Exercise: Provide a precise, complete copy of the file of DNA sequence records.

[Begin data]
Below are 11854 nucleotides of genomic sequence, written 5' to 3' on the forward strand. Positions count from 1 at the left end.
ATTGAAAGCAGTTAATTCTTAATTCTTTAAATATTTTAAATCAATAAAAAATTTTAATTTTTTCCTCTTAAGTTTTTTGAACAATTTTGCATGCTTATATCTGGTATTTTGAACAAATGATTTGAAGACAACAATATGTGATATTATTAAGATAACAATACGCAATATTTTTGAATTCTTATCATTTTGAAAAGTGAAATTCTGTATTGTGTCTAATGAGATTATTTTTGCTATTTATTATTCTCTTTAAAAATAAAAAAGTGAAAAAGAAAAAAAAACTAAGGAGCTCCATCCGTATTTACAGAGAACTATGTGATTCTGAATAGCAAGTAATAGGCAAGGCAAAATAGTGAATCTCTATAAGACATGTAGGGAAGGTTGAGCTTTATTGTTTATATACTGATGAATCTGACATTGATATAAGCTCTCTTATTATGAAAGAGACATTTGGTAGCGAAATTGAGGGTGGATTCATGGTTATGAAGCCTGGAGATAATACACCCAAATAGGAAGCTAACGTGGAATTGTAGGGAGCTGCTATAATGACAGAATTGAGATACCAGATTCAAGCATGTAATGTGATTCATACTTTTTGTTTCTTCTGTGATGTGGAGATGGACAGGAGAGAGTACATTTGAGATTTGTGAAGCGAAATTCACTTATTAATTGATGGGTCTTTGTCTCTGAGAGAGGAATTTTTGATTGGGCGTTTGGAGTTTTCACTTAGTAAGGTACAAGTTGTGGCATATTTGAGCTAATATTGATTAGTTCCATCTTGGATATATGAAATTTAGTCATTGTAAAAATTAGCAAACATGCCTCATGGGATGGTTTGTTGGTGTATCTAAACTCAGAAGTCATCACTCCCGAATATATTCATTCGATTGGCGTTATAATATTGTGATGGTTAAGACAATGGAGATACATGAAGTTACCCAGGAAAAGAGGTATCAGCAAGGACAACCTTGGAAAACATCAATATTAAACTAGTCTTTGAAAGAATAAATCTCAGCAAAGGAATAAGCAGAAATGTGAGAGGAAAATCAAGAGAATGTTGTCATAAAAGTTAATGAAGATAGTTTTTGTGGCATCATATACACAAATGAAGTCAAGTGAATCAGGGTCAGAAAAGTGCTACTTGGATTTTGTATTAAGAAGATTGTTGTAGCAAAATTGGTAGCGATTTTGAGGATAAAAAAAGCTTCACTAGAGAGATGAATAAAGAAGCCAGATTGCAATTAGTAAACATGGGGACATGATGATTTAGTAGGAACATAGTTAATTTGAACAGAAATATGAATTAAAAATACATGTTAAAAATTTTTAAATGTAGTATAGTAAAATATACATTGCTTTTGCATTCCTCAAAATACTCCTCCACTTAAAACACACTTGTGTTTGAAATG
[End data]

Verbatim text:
Below are 11854 nucleotides of genomic sequence, written 5' to 3' on the forward strand. Positions count from 1 at the left end.
ATTGAAAGCAGTTAATTCTTAATTCTTTAAATATTTTAAATCAATAAAAAATTTTAATTTTTTCCTCTTAAGTTTTTTGAACAATTTTGCATGCTTATATCTGGTATTTTGAACAAATGATTTGAAGACAACAATATGTGATATTATTAAGATAACAATACGCAATATTTTTGAATTCTTATCATTTTGAAAAGTGAAATTCTGTATTGTGTCTAATGAGATTATTTTTGCTATTTATTATTCTCTTTAAAAATAAAAAAGTGAAAAAGAAAAAAAAACTAAGGAGCTCCATCCGTATTTACAGAGAACTATGTGATTCTGAATAGCAAGTAATAGGCAAGGCAAAATAGTGAATCTCTATAAGACATGTAGGGAAGGTTGAGCTTTATTGTTTATATACTGATGAATCTGACATTGATATAAGCTCTCTTATTATGAAAGAGACATTTGGTAGCGAAATTGAGGGTGGATTCATGGTTATGAAGCCTGGAGATAATACACCCAAATAGGAAGCTAACGTGGAATTGTAGGGAGCTGCTATAATGACAGAATTGAGATACCAGATTCAAGCATGTAATGTGATTCATACTTTTTGTTTCTTCTGTGATGTGGAGATGGACAGGAGAGAGTACATTTGAGATTTGTGAAGCGAAATTCACTTATTAATTGATGGGTCTTTGTCTCTGAGAGAGGAATTTTTGATTGGGCGTTTGGAGTTTTCACTTAGTAAGGTACAAGTTGTGGCATATTTGAGCTAATATTGATTAGTTCCATCTTGGATATATGAAATTTAGTCATTGTAAAAATTAGCAAACATGCCTCATGGGATGGTTTGTTGGTGTATCTAAACTCAGAAGTCATCACTCCCGAATATATTCATTCGATTGGCGTTATAATATTGTGATGGTTAAGACAATGGAGATACATGAAGTTACCCAGGAAAAGAGGTATCAGCAAGGACAACCTTGGAAAACATCAATATTAAACTAGTCTTTGAAAGAATAAATCTCAGCAAAGGAATAAGCAGAAATGTGAGAGGAAAATCAAGAGAATGTTGTCATAAAAGTTAATGAAGATAGTTTTTGTGGCATCATATACACAAATGAAGTCAAGTGAATCAGGGTCAGAAAAGTGCTACTTGGATTTTGTATTAAGAAGATTGTTGTAGCAAAATTGGTAGCGATTTTGAGGATAAAAAAAGCTTCACTAGAGAGATGAATAAAGAAGCCAGATTGCAATTAGTAAACATGGGGACATGATGATTTAGTAGGAACATAGTTAATTTGAACAGAAATATGAATTAAAAATACATGTTAAAAATTTTTAAATGTAGTATAGTAAAATATACATTGCTTTTGCATTCCTCAAAATACTCCTCCACTTAAAACACACTTGTGTTTGAAATG